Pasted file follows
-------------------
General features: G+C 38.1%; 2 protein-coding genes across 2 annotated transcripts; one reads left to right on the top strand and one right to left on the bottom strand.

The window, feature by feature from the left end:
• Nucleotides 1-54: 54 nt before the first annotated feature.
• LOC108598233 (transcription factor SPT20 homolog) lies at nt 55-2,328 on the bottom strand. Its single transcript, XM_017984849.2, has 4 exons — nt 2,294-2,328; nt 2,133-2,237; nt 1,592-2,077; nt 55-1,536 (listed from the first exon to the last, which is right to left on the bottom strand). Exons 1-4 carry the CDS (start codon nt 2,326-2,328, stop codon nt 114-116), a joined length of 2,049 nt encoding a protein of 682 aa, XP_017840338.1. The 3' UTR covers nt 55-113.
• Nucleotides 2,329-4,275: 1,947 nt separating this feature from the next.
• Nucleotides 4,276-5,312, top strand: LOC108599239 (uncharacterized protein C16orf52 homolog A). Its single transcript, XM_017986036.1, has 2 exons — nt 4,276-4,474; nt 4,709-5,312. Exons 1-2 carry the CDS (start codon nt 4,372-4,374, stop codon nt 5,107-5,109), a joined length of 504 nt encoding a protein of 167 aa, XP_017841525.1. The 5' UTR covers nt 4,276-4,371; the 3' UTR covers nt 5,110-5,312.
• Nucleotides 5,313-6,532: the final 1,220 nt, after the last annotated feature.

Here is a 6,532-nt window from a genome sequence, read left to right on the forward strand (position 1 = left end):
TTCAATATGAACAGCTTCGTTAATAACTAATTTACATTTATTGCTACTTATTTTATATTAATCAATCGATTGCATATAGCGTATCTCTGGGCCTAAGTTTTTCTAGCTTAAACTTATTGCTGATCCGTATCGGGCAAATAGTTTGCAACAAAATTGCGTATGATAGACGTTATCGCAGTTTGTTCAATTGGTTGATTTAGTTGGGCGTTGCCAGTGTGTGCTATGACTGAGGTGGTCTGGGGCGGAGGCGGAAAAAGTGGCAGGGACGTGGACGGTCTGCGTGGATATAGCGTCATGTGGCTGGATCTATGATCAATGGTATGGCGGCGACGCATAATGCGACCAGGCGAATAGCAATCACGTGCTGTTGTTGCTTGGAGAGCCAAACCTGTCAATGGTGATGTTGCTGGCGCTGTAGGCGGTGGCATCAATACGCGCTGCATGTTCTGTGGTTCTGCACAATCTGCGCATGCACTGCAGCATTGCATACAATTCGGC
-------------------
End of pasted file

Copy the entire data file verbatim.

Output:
General features: G+C 38.1%; 2 protein-coding genes across 2 annotated transcripts; one reads left to right on the top strand and one right to left on the bottom strand.

The window, feature by feature from the left end:
• Nucleotides 1-54: 54 nt before the first annotated feature.
• LOC108598233 (transcription factor SPT20 homolog) lies at nt 55-2,328 on the bottom strand. Its single transcript, XM_017984849.2, has 4 exons — nt 2,294-2,328; nt 2,133-2,237; nt 1,592-2,077; nt 55-1,536 (listed from the first exon to the last, which is right to left on the bottom strand). Exons 1-4 carry the CDS (start codon nt 2,326-2,328, stop codon nt 114-116), a joined length of 2,049 nt encoding a protein of 682 aa, XP_017840338.1. The 3' UTR covers nt 55-113.
• Nucleotides 2,329-4,275: 1,947 nt separating this feature from the next.
• Nucleotides 4,276-5,312, top strand: LOC108599239 (uncharacterized protein C16orf52 homolog A). Its single transcript, XM_017986036.1, has 2 exons — nt 4,276-4,474; nt 4,709-5,312. Exons 1-2 carry the CDS (start codon nt 4,372-4,374, stop codon nt 5,107-5,109), a joined length of 504 nt encoding a protein of 167 aa, XP_017841525.1. The 5' UTR covers nt 4,276-4,371; the 3' UTR covers nt 5,110-5,312.
• Nucleotides 5,313-6,532: the final 1,220 nt, after the last annotated feature.

Here is a 6,532-nt window from a genome sequence, read left to right on the forward strand (position 1 = left end):
TTCAATATGAACAGCTTCGTTAATAACTAATTTACATTTATTGCTACTTATTTTATATTAATCAATCGATTGCATATAGCGTATCTCTGGGCCTAAGTTTTTCTAGCTTAAACTTATTGCTGATCCGTATCGGGCAAATAGTTTGCAACAAAATTGCGTATGATAGACGTTATCGCAGTTTGTTCAATTGGTTGATTTAGTTGGGCGTTGCCAGTGTGTGCTATGACTGAGGTGGTCTGGGGCGGAGGCGGAAAAAGTGGCAGGGACGTGGACGGTCTGCGTGGATATAGCGTCATGTGGCTGGATCTATGATCAATGGTATGGCGGCGACGCATAATGCGACCAGGCGAATAGCAATCACGTGCTGTTGTTGCTTGGAGAGCCAAACCTGTCAATGGTGATGTTGCTGGCGCTGTAGGCGGTGGCATCAATACGCGCTGCATGTTCTGTGGTTCTGCACAATCTGCGCATGCACTGCAGCATTGCATACAATTCGGC